IN MY PERSONAL ESTIMATION, there are two paths that could be followed to realise our respective visions for our future and for the future of this region. One path is of cooperation by which we can ensure a more prosperous future in terms of peace, prosperity and development where common problems like disputed places are addressed. The other is the existing path, which is just playing politics of argumentation and disputation. In this process, a large part of the region has been left behind in time and in the march of history.
We have had a new government in Pakistan last year. Even before the prime minister took office, he made some very important remarks on how he wanted to see relations [with India] develop through normalisation, cooperation and trade. “One step for India and two steps for Pakistan,” he had said in his acceptance speech. Pakistan has moved in the past few months in this direction.
We have had a terrible situation on our western borders for 40 years, which is coming to some kind of resolution. But, along with that, we want to see an improvement in our relations with India. That is the background in which I see this development over Kashmir.
This step that the Indian government has taken to revoke Article 370, from Islamabad’s perspective, comes at a wrong time. First, the optics of it. There were, as we saw reports, a large number of troops and paramilitary forces. Then, there was a clampdown on communications, removal of non-residents and foreigners and the media blackout—all of these smacked of some sort of cover for what happened [the scrapping of 370].
That it happened was no surprise because it was part of the BJP’s election manifesto. The BJP has the requisite majority, and it can do what it wants. But the manner in which it is being done, does not bode so well, not only for Kashmir, but also for the long-term prospects of India-Kashmir relations. The leaders of the mainstream parties like the PDP and the National Conference are under house arrest. If I were in Delhi and saw it from the Indian perspective, I would have realised that I was probably losing a lot of friends in Jammu and Kashmir. Which means, [it is going to result in] simply one hundred per cent alienation [of the people of Kashmir] from the government of India. I do not think it augurs well for India.
As far as the implications are concerned, Pakistan has never recognised the accession of Jammu and Kashmir to India. Legally, this was a fiction which was perpetuated. If India has now removed this restriction, the so-called fig leaf which gave India the claim of accession and some kind of presence, we are back to 1947 on Jammu and Kashmir. The double jeopardy is that the action to bifurcate the state, in a sense, demolishes its political identity. To the Kashmiri, Article 35A is his identity. [Its removal] will be resisted by the Kashmiris and to perpetuate the situation, India will have to depend on its might, the use of force. That makes it more stark. I do not think this is good for anyone. It is not for me to do a rethink for Delhi about the consequences of this development.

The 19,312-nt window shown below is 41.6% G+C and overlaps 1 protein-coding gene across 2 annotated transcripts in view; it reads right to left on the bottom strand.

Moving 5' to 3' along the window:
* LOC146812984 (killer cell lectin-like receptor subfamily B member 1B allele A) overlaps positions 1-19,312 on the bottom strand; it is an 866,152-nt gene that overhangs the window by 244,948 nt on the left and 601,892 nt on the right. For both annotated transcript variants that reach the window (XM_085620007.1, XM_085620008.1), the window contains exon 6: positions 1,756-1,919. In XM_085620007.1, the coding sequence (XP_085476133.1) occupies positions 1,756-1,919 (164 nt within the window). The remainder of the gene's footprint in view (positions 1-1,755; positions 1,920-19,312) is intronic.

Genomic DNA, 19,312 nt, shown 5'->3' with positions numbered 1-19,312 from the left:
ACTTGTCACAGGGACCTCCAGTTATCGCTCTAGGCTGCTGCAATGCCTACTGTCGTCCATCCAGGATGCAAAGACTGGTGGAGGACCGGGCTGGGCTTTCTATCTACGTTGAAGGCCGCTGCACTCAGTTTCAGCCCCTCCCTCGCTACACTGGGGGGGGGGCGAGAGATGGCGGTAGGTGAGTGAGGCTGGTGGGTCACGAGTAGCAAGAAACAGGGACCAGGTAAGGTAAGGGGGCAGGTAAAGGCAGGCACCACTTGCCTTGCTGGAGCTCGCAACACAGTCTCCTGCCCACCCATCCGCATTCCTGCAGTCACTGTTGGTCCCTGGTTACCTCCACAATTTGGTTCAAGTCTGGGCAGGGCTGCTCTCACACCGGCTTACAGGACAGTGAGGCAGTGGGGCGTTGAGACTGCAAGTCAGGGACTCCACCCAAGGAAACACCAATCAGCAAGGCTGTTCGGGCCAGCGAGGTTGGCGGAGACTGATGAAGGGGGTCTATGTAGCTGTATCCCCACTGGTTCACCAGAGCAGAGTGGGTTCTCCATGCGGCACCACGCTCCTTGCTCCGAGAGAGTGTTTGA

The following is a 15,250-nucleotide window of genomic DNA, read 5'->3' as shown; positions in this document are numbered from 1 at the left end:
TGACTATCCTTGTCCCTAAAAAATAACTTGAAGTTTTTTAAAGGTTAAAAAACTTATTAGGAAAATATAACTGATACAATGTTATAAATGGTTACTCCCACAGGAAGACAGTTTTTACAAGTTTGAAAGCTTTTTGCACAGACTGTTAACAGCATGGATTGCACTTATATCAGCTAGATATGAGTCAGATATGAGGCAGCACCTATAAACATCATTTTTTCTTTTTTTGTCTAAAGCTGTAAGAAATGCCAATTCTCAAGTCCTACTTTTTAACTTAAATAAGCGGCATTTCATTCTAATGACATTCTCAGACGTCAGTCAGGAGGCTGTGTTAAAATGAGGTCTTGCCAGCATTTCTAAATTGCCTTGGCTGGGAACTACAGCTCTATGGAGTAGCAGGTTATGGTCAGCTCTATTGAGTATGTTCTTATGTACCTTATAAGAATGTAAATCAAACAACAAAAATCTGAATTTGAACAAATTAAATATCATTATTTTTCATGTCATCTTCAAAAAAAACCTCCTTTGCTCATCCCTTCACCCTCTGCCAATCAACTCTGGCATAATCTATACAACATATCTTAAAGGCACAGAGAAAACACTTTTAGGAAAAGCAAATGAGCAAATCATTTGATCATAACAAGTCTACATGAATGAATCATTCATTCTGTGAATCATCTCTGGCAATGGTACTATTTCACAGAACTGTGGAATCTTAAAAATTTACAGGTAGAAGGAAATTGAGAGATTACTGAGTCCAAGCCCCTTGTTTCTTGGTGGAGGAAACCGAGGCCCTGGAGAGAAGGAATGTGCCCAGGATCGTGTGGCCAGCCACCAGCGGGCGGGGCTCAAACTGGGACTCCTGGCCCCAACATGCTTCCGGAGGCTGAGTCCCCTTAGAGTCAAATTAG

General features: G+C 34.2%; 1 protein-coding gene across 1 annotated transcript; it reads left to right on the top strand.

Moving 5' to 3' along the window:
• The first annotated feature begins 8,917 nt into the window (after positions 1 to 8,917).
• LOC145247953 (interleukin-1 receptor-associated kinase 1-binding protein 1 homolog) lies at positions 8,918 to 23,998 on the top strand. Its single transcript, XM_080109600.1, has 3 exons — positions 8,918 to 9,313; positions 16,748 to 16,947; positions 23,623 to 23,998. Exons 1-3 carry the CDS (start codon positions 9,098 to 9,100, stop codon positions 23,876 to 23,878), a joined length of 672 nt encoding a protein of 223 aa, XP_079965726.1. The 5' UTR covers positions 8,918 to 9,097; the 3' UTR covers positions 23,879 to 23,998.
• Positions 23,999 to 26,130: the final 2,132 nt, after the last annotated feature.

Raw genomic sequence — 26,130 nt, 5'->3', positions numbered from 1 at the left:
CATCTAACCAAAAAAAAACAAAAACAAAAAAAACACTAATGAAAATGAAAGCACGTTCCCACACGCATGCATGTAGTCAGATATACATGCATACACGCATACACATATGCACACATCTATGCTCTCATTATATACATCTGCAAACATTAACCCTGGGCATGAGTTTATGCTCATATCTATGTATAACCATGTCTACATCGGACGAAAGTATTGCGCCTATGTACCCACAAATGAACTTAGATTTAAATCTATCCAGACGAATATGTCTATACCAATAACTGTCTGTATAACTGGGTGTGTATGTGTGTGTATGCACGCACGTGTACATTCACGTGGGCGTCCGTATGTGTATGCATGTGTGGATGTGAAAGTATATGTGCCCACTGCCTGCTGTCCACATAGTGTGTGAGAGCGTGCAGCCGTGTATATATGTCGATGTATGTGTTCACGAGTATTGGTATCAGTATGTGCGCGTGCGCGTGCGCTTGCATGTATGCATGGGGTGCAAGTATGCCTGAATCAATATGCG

Pakistan and the Kashmiris firmly believe that this is an international issue, and a subject for conflict resolution. Therefore, it is already internationalised in the legal sense. India is helping us internationalise it even more with human rights violations, and by unilaterally trying to alter the status of the territory. It is a step that amounts to annexation.
It has been a part of the official Indian narrative that a propitious environment must be created for a dialogue. We can say equally strongly and with much validity that India needs to create a propitious environment for dialogue. I do not think a dialogue with Pakistan is possible on the blood and misery of the Kashmiri people. This constitutes a serious setback for the prospects of a bilateral dialogue. It was for both India and Pakistan to have thought out of the box and created some comfort for the Kashmiri people. If they are trying to create more discomfort, then no one can ignore the facts on the ground.
As to the question of linking this to the developments in Afghanistan, well, I think the two are separate. Pakistan’s and India’s troubles should not be superimposed on Afghanistan. It would be a mistake to see it that way. I think there was a degree of convergence in our interests in Afghanistan. We would like to see Afghanistan at peace. Afghanistan was made a member of SAARC. That again was part of the vision for a more prosperous south Asia. That vision is fractured. Unless we have some compatibility of the vision that we have for the region, we are all lost.
Bashir was foreign secretary of Pakistan and high commissioner to India.
—As told to Mandira Nayar